LANSING, Mich. (AP) — State lawmakers on Wednesday began laying the groundwork for the production and sale of marijuana from Michigan pharmacies, contingent on the federal government also deciding to reclassify the drug as a medical treatment.
Legislation approved 22-16 by the Senate would create a second medical marijuana system in a state whose voters legalized the drug for medical purposes five years ago.
Supporters said the 129,000 residents now allowed to smoke pot to treat cancer and other illnesses could continue growing their own or buying it from nearly 27,000 licensed caregivers. If the bill becomes law and federal agencies reclassify marijuana as a Schedule 2 drug, patients could stick with the current system or give up their cannabis card and apply for an “enhanced” one allowing them to obtain the drug from pharmacies.
To get a card, the patient could not have been convicted of a drug offense, would have to surrender his or her ID card issued under the existing law and be at least 18 years old. Suppliers and participating pharmacies would undergo annual inspections.
“It’s a straightforward bill that seeks to treat medical marijuana like other drugs or at least offer that option to our people — one that will ensure safe and secure production followed by testing to protect seriously ill people who consume it,” said Sen. Roger Kahn, a Saginaw Township Republican and practicing physician who is sponsoring the bill headed to the House.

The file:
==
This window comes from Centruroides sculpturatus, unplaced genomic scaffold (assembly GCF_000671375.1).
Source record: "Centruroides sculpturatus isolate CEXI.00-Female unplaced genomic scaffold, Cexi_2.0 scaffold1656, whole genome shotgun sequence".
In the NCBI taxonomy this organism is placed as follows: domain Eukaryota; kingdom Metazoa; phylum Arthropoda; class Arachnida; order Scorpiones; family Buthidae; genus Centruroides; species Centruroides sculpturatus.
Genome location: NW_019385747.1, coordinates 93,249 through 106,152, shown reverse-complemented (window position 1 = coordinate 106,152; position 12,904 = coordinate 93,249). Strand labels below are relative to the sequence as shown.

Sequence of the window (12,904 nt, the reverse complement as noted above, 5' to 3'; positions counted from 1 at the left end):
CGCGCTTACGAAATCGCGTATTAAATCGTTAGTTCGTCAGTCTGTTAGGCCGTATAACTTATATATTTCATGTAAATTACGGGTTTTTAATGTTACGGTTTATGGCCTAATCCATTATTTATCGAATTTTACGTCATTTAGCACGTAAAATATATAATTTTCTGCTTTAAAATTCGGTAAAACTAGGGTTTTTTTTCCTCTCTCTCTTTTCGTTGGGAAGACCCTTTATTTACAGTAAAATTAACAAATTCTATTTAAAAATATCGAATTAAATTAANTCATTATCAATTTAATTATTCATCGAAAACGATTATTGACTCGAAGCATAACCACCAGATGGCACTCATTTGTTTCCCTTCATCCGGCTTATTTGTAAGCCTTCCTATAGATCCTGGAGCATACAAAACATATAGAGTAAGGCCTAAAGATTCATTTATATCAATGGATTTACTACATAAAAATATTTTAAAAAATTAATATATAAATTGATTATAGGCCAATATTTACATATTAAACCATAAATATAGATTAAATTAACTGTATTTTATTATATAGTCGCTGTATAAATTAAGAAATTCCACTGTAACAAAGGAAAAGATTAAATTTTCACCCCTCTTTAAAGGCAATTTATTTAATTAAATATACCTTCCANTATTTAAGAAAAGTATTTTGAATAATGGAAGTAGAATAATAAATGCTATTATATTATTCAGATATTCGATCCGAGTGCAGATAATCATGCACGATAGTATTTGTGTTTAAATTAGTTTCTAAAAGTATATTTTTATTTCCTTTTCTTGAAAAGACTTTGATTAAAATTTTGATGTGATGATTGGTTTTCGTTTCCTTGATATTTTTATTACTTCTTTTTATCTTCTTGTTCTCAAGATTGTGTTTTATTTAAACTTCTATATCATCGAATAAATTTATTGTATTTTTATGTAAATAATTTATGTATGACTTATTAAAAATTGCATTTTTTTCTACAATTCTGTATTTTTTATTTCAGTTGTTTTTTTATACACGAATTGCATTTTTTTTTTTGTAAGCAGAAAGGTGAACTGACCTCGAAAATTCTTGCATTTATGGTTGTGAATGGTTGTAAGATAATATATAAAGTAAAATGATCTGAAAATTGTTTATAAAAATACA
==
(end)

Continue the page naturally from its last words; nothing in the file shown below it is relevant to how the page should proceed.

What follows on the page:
Among the measure’s backers is Prairie Plant Systems Inc., which supplies medical marijuana to the Canadian government and is interested in growing the product in Michigan.
The vote was mostly along party lines, with majority Republicans supporting the bill and Democrats opposing it. One Democrat and five Republican switched over.
Senate Minority Leader Gretchen Whitmer said the legislation would do nothing to make marijuana more accessible for patients, some who have struggled to obtain it after authorities and courts slammed the door on marijuana dispensaries.
“Shouldn’t we spend our time and taxpayer resources fixing the current system rather than streamlining it for a potential corporation that’s out of state based on a contingency?” the East Lansing Democrat said. “This issue is not ripe and it is not worthy of our time and resources until we’ve addressed the problem that our residents are facing.”
Whitmer unsuccessfully tried to tie the bill to one in the House that would authorize marijuana shops and a Senate bill that would make possession of small amounts of pot a civil infraction, not a crime. She noted that voters in Ferndale, Jackson and Lansing approved proposals last week offering some legal protection to users of small amounts of marijuana.
Michigan’s marijuana law says people with certain illnesses, such as cancer or chronic pain, can possess up to 2.5 ounces of “usable” marijuana and keep up to 12 plants in a locked place. A caregiver also can provide marijuana to as many as five people.
Sen. Rick Jones, a Grand Ledge Republican, said he has no problem with seriously ill patients using marijuana but called the existing law a “sham” because, he says, healthy people are getting marijuana cards.
“It’s time to get marijuana out of houses and put it somewhere else,” he said. “Let pharmaceutical companies grow it — not just one company but multiple companies. Put it in the pharmacies. That’s where it belongs.”
Senate Bill 660: http://1.usa.gov/1bfTBmL
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